Format

Send to

Choose Destination
J Dent Educ. 2018 Mar;82(3):252-259. doi: 10.21815/JDE.018.024.

U.S. Dental Schools' Preparation for the Integrated National Board Dental Examination.

Author information

1
Dr. Duong is Assistant Professor, Center for Advanced Oral Health, Arizona School of Dentistry & Oral Health, A.T. Still University; Ms. Cothron is a biostatistician at the University of Texas Health Science Center at San Antonio; Dr. Lawson is Assistant Professor, Division of Biomaterials, School of Dentistry, University of Alabama at Birmingham; and Ms. Doherty is Assistant Professor, Department of Comprehensive Care, School of Dental Medicine, Tufts University. mduong@atsu.edu.
2
Dr. Duong is Assistant Professor, Center for Advanced Oral Health, Arizona School of Dentistry & Oral Health, A.T. Still University; Ms. Cothron is a biostatistician at the University of Texas Health Science Center at San Antonio; Dr. Lawson is Assistant Professor, Division of Biomaterials, School of Dentistry, University of Alabama at Birmingham; and Ms. Doherty is Assistant Professor, Department of Comprehensive Care, School of Dental Medicine, Tufts University.

Abstract

An Integrated National Board Dental Examination (INBDE) combining basic, behavioral, and clinical sciences will be implemented in 2020 to replace the current two-part National Board Dental Examination required for all candidates who seek to practice dentistry in the U.S. The aims of this study were to determine how U.S. dental schools are preparing for implementation of the INBDE and to assess their top administrators' attitudes about the new exam. A total of 150 deans, academic deans, and other administrators at all 64 U.S. dental schools with graduating classes in 2016 were emailed a 19-question electronic survey. The survey questions addressed the respondents' level of support, perceived benefits and challenges, and planned preparation strategies for the INBDE. The individual response rate was 59%, representing 57 of the 64 schools. Approximately 60% of the respondents either agreed or strongly agreed that they support the integrated exam, while roughly 25% either somewhat or strongly disagreed. While most respondents (72%) reported that their institutions would be prepared for the INBDE, 74% reported that the merged exam created additional strain for their institutions. Respondents reported viewing content integration and clinical applicability as benefits of the INBDE, while required curriculum changes and student preparedness and stress were seen as challenges. Most of the respondents reported their schools were currently employing strategies to prepare for the INBDE including meetings with faculty and students and changes to curricula and course content. The beginning of the fourth year and the end of the third year were the most frequently reported times when schools planned to require students to take the INBDE, although almost half of the respondents did not yet know what it would be required at their school. Several schools were reconsidering using the boards as a passing requirement. This study found that support for the INBDE was not universal, but strategies are under way to prepare students, faculty, and curricula for this new means of assessment.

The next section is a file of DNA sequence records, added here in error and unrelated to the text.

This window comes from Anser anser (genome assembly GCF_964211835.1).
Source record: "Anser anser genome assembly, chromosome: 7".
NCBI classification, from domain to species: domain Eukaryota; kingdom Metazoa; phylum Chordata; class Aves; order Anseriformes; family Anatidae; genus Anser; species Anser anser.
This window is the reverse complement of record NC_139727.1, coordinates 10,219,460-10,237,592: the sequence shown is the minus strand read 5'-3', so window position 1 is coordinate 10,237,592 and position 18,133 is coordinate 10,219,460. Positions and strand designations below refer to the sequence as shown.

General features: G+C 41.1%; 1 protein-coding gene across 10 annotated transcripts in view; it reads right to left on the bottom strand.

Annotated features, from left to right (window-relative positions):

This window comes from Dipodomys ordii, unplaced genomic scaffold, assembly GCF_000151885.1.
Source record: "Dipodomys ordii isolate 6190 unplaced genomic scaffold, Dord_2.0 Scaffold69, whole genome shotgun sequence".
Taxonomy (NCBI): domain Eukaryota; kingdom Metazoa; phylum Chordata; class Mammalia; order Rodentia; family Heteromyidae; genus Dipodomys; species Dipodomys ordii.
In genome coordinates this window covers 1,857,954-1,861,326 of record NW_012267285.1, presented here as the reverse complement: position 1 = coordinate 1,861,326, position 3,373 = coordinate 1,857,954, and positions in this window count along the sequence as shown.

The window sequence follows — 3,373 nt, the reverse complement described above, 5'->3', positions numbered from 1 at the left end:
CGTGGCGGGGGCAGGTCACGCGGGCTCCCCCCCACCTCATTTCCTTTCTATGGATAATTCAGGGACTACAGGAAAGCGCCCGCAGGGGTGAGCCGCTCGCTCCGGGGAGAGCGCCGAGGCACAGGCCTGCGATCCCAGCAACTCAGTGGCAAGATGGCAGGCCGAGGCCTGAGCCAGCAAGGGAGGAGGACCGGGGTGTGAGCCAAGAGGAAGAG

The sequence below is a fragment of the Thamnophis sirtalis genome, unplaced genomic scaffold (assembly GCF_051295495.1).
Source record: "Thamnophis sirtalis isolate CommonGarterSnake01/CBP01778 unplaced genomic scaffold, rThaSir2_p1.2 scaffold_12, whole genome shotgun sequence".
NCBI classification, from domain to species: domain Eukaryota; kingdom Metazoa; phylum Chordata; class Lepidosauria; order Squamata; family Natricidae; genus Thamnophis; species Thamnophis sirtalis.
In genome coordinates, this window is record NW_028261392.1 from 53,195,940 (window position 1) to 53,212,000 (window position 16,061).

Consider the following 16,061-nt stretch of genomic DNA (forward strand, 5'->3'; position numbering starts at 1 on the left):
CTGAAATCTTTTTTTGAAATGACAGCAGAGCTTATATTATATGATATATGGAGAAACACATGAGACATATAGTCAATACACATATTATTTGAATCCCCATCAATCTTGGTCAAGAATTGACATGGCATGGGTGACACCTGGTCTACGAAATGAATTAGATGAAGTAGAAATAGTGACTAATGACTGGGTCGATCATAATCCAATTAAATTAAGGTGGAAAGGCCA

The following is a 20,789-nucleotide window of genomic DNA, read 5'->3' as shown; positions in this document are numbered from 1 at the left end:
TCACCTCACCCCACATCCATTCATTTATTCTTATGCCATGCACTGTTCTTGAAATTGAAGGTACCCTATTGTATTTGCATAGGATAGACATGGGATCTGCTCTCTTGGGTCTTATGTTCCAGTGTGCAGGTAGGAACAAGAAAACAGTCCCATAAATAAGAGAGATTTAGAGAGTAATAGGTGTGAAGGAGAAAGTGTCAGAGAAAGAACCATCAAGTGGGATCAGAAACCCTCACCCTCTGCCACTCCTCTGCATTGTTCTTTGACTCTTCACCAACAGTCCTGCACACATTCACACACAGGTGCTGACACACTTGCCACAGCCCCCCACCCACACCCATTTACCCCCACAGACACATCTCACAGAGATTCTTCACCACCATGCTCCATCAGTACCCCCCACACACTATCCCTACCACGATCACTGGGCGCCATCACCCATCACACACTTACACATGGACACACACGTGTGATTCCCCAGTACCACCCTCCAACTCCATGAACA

KEYWORDS:

assessment; curriculum; dental education; dental licensure; licensure; national licensure examination

PMID:
29496803
DOI:
10.21815/JDE.018.024
[Indexed for MEDLINE]

Supplemental Content

Full text links

Icon for HighWire
Loading ...
Support Center